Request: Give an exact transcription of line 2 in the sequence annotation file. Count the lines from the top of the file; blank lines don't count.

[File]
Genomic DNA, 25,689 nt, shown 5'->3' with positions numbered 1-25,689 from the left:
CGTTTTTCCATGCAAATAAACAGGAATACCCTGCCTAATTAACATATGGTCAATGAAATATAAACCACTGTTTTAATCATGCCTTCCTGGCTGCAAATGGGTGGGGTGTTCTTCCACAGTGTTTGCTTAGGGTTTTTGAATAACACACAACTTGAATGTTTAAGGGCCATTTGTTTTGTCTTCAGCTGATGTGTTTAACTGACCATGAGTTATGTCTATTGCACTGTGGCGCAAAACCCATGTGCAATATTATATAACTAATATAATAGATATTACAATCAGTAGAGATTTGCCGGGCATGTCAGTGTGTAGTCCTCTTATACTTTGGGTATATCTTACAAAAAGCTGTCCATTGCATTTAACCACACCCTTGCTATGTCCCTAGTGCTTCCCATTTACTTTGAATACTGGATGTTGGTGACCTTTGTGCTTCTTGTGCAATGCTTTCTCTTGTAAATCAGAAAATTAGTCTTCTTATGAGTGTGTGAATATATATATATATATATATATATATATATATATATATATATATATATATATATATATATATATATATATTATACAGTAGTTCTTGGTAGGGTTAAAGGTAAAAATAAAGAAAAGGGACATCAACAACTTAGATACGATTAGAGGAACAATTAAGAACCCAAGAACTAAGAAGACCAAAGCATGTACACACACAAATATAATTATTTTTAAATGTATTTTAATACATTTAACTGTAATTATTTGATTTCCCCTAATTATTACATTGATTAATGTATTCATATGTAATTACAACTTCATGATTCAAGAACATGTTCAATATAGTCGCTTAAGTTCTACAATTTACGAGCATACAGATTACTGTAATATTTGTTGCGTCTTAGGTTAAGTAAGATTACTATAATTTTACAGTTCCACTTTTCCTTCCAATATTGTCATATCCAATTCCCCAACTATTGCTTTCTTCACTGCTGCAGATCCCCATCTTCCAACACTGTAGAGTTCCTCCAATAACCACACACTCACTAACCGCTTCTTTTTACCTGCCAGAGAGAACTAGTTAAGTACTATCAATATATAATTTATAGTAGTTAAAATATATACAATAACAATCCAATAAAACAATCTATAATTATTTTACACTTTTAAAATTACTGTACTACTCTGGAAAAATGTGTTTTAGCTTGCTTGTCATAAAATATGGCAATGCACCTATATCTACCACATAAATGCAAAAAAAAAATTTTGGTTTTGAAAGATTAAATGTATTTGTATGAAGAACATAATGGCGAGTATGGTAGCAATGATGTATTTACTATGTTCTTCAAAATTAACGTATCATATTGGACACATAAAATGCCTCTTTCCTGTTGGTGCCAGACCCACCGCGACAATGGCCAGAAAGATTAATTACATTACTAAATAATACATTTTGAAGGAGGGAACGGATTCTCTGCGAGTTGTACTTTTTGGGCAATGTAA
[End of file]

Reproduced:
CGTTTTTCCATGCAAATAAACAGGAATACCCTGCCTAATTAACATATGGTCAATGAAATATAAACCACTGTTTTAATCATGCCTTCCTGGCTGCAAATGGGTGGGGTGTTCTTCCACAGTGTTTGCTTAGGGTTTTTGAATAACACACAACTTGAATGTTTAAGGGCCATTTGTTTTGTCTTCAGCTGATGTGTTTAACTGACCATGAGTTATGTCTATTGCACTGTGGCGCAAAACCCATGTGCAATATTATATAACTAATATAATAGATATTACAATCAGTAGAGATTTGCCGGGCATGTCAGTGTGTAGTCCTCTTATACTTTGGGTATATCTTACAAAAAGCTGTCCATTGCATTTAACCACACCCTTGCTATGTCCCTAGTGCTTCCCATTTACTTTGAATACTGGATGTTGGTGACCTTTGTGCTTCTTGTGCAATGCTTTCTCTTGTAAATCAGAAAATTAGTCTTCTTATGAGTGTGTGAATATATATATATATATATATATATATATATATATATATATATATATATATATATATATATATATATATATTATACAGTAGTTCTTGGTAGGGTTAAAGGTAAAAATAAAGAAAAGGGACATCAACAACTTAGATACGATTAGAGGAACAATTAAGAACCCAAGAACTAAGAAGACCAAAGCATGTACACACACAAATATAATTATTTTTAAATGTATTTTAATACATTTAACTGTAATTATTTGATTTCCCCTAATTATTACATTGATTAATGTATTCATATGTAATTACAACTTCATGATTCAAGAACATGTTCAATATAGTCGCTTAAGTTCTACAATTTACGAGCATACAGATTACTGTAATATTTGTTGCGTCTTAGGTTAAGTAAGATTACTATAATTTTACAGTTCCACTTTTCCTTCCAATATTGTCATATCCAATTCCCCAACTATTGCTTTCTTCACTGCTGCAGATCCCCATCTTCCAACACTGTAGAGTTCCTCCAATAACCACACACTCACTAACCGCTTCTTTTTACCTGCCAGAGAGAACTAGTTAAGTACTATCAATATATAATTTATAGTAGTTAAAATATATACAATAACAATCCAATAAAACAATCTATAATTATTTTACACTTTTAAAATTACTGTACTACTCTGGAAAAATGTGTTTTAGCTTGCTTGTCATAAAATATGGCAATGCACCTATATCTACCACATAAATGCAAAAAAAAAATTTTGGTTTTGAAAGATTAAATGTATTTGTATGAAGAACATAATGGCGAGTATGGTAGCAATGATGTATTTACTATGTTCTTCAAAATTAACGTATCATATTGGACACATAAAATGCCTCTTTCCTGTTGGTGCCAGACCCACCGCGACAATGGCCAGAAAGATTAATTACATTACTAAATAATACATTTTGAAGGAGGGAACGGATTCTCTGCGAGTTGTACTTTTTGGGCAATGTAA